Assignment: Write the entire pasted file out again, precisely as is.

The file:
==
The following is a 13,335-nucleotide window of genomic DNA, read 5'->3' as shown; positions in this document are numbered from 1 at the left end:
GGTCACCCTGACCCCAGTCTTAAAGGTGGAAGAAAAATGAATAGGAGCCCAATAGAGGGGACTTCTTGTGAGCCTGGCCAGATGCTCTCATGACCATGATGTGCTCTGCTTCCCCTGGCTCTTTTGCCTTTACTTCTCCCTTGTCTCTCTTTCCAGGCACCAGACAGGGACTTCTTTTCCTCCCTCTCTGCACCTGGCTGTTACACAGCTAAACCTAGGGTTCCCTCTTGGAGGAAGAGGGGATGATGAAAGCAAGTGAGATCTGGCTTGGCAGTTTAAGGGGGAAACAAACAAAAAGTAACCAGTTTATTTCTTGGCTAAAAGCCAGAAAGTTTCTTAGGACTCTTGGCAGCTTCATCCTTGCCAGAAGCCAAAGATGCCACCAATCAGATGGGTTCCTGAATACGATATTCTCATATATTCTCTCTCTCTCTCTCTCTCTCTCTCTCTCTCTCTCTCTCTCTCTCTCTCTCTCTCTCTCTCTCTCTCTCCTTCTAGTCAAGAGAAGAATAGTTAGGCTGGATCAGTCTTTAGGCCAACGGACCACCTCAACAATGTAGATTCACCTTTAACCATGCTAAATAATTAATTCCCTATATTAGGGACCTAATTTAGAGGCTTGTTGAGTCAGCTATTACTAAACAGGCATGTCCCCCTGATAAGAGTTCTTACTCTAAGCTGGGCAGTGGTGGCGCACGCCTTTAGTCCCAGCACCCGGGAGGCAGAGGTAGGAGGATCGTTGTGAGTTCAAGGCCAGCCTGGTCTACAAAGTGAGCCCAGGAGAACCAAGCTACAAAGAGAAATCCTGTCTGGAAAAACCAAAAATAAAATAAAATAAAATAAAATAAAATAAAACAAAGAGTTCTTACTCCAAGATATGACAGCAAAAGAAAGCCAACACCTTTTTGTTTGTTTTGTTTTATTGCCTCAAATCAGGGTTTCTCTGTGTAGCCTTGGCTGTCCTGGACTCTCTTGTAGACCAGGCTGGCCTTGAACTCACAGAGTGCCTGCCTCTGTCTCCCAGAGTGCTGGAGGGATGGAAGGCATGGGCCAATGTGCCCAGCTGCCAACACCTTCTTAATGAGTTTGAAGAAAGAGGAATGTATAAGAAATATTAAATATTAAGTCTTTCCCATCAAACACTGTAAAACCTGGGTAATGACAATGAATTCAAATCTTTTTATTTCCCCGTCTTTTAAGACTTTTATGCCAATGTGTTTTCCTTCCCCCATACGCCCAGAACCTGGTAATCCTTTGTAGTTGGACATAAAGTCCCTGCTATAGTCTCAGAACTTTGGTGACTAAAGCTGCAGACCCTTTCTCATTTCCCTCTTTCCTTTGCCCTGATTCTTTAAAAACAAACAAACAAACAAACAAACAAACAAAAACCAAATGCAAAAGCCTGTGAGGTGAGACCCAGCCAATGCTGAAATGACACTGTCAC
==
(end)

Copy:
The following is a 13,335-nucleotide window of genomic DNA, read 5'->3' as shown; positions in this document are numbered from 1 at the left end:
GGTCACCCTGACCCCAGTCTTAAAGGTGGAAGAAAAATGAATAGGAGCCCAATAGAGGGGACTTCTTGTGAGCCTGGCCAGATGCTCTCATGACCATGATGTGCTCTGCTTCCCCTGGCTCTTTTGCCTTTACTTCTCCCTTGTCTCTCTTTCCAGGCACCAGACAGGGACTTCTTTTCCTCCCTCTCTGCACCTGGCTGTTACACAGCTAAACCTAGGGTTCCCTCTTGGAGGAAGAGGGGATGATGAAAGCAAGTGAGATCTGGCTTGGCAGTTTAAGGGGGAAACAAACAAAAAGTAACCAGTTTATTTCTTGGCTAAAAGCCAGAAAGTTTCTTAGGACTCTTGGCAGCTTCATCCTTGCCAGAAGCCAAAGATGCCACCAATCAGATGGGTTCCTGAATACGATATTCTCATATATTCTCTCTCTCTCTCTCTCTCTCTCTCTCTCTCTCTCTCTCTCTCTCTCTCTCTCTCTCTCTCTCTCTCTCCTTCTAGTCAAGAGAAGAATAGTTAGGCTGGATCAGTCTTTAGGCCAACGGACCACCTCAACAATGTAGATTCACCTTTAACCATGCTAAATAATTAATTCCCTATATTAGGGACCTAATTTAGAGGCTTGTTGAGTCAGCTATTACTAAACAGGCATGTCCCCCTGATAAGAGTTCTTACTCTAAGCTGGGCAGTGGTGGCGCACGCCTTTAGTCCCAGCACCCGGGAGGCAGAGGTAGGAGGATCGTTGTGAGTTCAAGGCCAGCCTGGTCTACAAAGTGAGCCCAGGAGAACCAAGCTACAAAGAGAAATCCTGTCTGGAAAAACCAAAAATAAAATAAAATAAAATAAAATAAAATAAAACAAAGAGTTCTTACTCCAAGATATGACAGCAAAAGAAAGCCAACACCTTTTTGTTTGTTTTGTTTTATTGCCTCAAATCAGGGTTTCTCTGTGTAGCCTTGGCTGTCCTGGACTCTCTTGTAGACCAGGCTGGCCTTGAACTCACAGAGTGCCTGCCTCTGTCTCCCAGAGTGCTGGAGGGATGGAAGGCATGGGCCAATGTGCCCAGCTGCCAACACCTTCTTAATGAGTTTGAAGAAAGAGGAATGTATAAGAAATATTAAATATTAAGTCTTTCCCATCAAACACTGTAAAACCTGGGTAATGACAATGAATTCAAATCTTTTTATTTCCCCGTCTTTTAAGACTTTTATGCCAATGTGTTTTCCTTCCCCCATACGCCCAGAACCTGGTAATCCTTTGTAGTTGGACATAAAGTCCCTGCTATAGTCTCAGAACTTTGGTGACTAAAGCTGCAGACCCTTTCTCATTTCCCTCTTTCCTTTGCCCTGATTCTTTAAAAACAAACAAACAAACAAACAAACAAACAAAAACCAAATGCAAAAGCCTGTGAGGTGAGACCCAGCCAATGCTGAAATGACACTGTCAC